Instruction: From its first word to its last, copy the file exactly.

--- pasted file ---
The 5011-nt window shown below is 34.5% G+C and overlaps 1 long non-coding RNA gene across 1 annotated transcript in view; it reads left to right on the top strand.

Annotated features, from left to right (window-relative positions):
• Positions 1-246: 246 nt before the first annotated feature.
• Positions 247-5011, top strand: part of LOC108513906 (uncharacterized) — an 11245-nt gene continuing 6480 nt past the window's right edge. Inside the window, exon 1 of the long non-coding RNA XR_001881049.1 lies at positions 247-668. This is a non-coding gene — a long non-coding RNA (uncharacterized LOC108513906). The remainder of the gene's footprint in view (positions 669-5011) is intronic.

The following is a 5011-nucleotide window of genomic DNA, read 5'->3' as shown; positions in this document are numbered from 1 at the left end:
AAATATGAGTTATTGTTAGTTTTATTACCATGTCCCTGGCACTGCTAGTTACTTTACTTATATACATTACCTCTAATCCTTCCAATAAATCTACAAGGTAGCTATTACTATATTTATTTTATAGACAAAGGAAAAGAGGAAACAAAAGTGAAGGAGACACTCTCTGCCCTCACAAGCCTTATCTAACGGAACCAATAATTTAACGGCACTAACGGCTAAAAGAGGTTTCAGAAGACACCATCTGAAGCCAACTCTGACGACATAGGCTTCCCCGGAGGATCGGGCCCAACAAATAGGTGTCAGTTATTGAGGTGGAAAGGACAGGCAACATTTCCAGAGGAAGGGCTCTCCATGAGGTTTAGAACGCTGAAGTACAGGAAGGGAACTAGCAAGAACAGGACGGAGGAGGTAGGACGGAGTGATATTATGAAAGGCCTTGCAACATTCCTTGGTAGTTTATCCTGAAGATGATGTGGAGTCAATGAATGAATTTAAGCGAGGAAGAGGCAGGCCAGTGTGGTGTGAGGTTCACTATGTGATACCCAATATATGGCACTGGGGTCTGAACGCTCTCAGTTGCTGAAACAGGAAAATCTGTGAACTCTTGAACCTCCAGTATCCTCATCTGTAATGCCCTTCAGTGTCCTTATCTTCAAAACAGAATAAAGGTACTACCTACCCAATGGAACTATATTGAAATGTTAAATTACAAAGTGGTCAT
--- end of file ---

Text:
The 5011-nt window shown below is 34.5% G+C and overlaps 1 long non-coding RNA gene across 1 annotated transcript in view; it reads left to right on the top strand.

Annotated features, from left to right (window-relative positions):
• Positions 1-246: 246 nt before the first annotated feature.
• Positions 247-5011, top strand: part of LOC108513906 (uncharacterized) — an 11245-nt gene continuing 6480 nt past the window's right edge. Inside the window, exon 1 of the long non-coding RNA XR_001881049.1 lies at positions 247-668. This is a non-coding gene — a long non-coding RNA (uncharacterized LOC108513906). The remainder of the gene's footprint in view (positions 669-5011) is intronic.

The following is a 5011-nucleotide window of genomic DNA, read 5'->3' as shown; positions in this document are numbered from 1 at the left end:
AAATATGAGTTATTGTTAGTTTTATTACCATGTCCCTGGCACTGCTAGTTACTTTACTTATATACATTACCTCTAATCCTTCCAATAAATCTACAAGGTAGCTATTACTATATTTATTTTATAGACAAAGGAAAAGAGGAAACAAAAGTGAAGGAGACACTCTCTGCCCTCACAAGCCTTATCTAACGGAACCAATAATTTAACGGCACTAACGGCTAAAAGAGGTTTCAGAAGACACCATCTGAAGCCAACTCTGACGACATAGGCTTCCCCGGAGGATCGGGCCCAACAAATAGGTGTCAGTTATTGAGGTGGAAAGGACAGGCAACATTTCCAGAGGAAGGGCTCTCCATGAGGTTTAGAACGCTGAAGTACAGGAAGGGAACTAGCAAGAACAGGACGGAGGAGGTAGGACGGAGTGATATTATGAAAGGCCTTGCAACATTCCTTGGTAGTTTATCCTGAAGATGATGTGGAGTCAATGAATGAATTTAAGCGAGGAAGAGGCAGGCCAGTGTGGTGTGAGGTTCACTATGTGATACCCAATATATGGCACTGGGGTCTGAACGCTCTCAGTTGCTGAAACAGGAAAATCTGTGAACTCTTGAACCTCCAGTATCCTCATCTGTAATGCCCTTCAGTGTCCTTATCTTCAAAACAGAATAAAGGTACTACCTACCCAATGGAACTATATTGAAATGTTAAATTACAAAGTGGTCAT